Politicians beware! The uproar prompted by the Susan G. Komen Foundation’s decision to cut funds to Planned Parenthood is a glimmer of the power of women who don’t want to see their health issues – their freedom of choice issues – abrogated by the politics of abortion.
Some of us, like myself, were not allowed to speak up on this issue in the past because of our jobs. As a newspaper editor, I had to sign an ethics agreement each year, promising that I would not embarrass the paper by taking a public stance on an issue which I might cover in my job.
It’s a good policy, journalistically, and I was careful to stay clear of stories where I had a strong emotional involvement.
But now, in my unretirement, I can tirelessly speak out. And quote others who speak out.
Cece Citron, an academic counselor at the University of Pennsylvania who herself has marched in the grueling, but exhilarating three-day, 60-mile walk for breast cancer, is angry. “I am absolutely appalled about Susan B. Komen and my feeling about it is that they’re hurting young women and low income women. …If I were registered now [for the three day walk] I’d pull out. I’d rather have my efforts and fundraising go to Planned Parenthood. I am terribly appalled.”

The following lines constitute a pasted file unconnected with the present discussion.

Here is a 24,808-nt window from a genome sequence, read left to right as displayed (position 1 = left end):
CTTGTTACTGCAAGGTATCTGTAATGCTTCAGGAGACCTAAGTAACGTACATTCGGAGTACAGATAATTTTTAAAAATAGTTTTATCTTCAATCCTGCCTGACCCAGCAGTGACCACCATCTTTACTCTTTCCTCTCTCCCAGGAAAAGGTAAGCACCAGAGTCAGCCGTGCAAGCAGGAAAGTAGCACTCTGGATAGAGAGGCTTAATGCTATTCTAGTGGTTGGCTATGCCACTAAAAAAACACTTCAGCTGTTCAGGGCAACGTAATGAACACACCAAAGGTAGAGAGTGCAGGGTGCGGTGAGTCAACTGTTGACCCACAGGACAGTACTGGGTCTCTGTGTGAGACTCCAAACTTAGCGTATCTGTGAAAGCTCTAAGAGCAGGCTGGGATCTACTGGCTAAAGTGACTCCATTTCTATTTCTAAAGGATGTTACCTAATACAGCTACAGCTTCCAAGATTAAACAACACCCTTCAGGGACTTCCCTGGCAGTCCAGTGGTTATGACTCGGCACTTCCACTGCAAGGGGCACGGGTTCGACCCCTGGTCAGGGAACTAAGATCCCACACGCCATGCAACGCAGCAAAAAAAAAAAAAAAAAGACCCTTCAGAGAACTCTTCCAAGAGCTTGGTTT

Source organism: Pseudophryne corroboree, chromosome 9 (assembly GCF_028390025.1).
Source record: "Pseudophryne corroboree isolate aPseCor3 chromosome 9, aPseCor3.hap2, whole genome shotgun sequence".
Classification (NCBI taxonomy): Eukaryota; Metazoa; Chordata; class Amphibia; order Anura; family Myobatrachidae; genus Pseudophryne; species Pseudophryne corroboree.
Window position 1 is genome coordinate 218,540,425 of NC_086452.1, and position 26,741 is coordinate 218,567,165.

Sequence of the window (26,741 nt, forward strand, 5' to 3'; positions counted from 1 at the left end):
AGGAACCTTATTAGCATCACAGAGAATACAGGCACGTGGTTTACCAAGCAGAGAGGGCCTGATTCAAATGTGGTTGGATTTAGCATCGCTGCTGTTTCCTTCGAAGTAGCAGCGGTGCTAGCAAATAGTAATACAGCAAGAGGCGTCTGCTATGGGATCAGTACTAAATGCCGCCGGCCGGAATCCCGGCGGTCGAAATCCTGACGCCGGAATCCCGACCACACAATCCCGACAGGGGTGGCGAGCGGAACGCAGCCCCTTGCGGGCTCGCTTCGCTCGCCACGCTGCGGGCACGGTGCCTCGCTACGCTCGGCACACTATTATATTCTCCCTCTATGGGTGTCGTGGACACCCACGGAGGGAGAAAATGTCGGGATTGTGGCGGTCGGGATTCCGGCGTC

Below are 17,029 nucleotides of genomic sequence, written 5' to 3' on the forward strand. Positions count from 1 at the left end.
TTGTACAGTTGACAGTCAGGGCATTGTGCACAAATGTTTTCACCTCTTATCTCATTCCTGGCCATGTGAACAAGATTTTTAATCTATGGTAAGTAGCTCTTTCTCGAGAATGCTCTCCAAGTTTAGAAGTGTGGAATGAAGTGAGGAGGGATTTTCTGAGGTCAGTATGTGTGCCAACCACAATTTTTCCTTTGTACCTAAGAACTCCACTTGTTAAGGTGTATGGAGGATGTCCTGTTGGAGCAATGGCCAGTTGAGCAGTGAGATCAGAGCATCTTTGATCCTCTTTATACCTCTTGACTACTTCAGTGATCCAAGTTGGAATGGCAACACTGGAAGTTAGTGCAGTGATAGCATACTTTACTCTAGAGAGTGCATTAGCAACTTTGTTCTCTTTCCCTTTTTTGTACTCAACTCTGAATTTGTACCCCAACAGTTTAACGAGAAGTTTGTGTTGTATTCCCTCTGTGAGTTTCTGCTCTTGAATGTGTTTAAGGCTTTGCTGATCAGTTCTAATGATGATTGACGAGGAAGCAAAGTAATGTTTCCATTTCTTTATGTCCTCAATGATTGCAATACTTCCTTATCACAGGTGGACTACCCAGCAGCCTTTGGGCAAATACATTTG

I’ve witnessed women’s despair in the face of pregnancy. In college at a time when abortion was illegal, I saw the agonizing routes young women took to find secret doctors in distant or disgusting places. Then, as a Fulbright scholar in Santiago, Chile, I volunteered in a low-income clinic where a pioneering physician, Dr. Jaime Zipper, was designing inexpensive IUDs to allow women to plan their families.
I doubt the Komen organization that worked so hard for so many years to build its reputation and raise millions to fund its mission to cure breast cancer will quickly, if ever, rebound from this decision. Even though it has already backpedaled and rescinded its decision. Which is tragic. Because either way, it is women who are hurt.
But perhaps some good will come of it. The uproar “lets people know the good work that Planned Parenthood does beyond abortion," said David Broida, whose late wife,
Susan Broida was a much loved advocate of sex education and family planning.
As Susan Broida once said, ‘It’s the silence that is the problem. The silence is deadly.”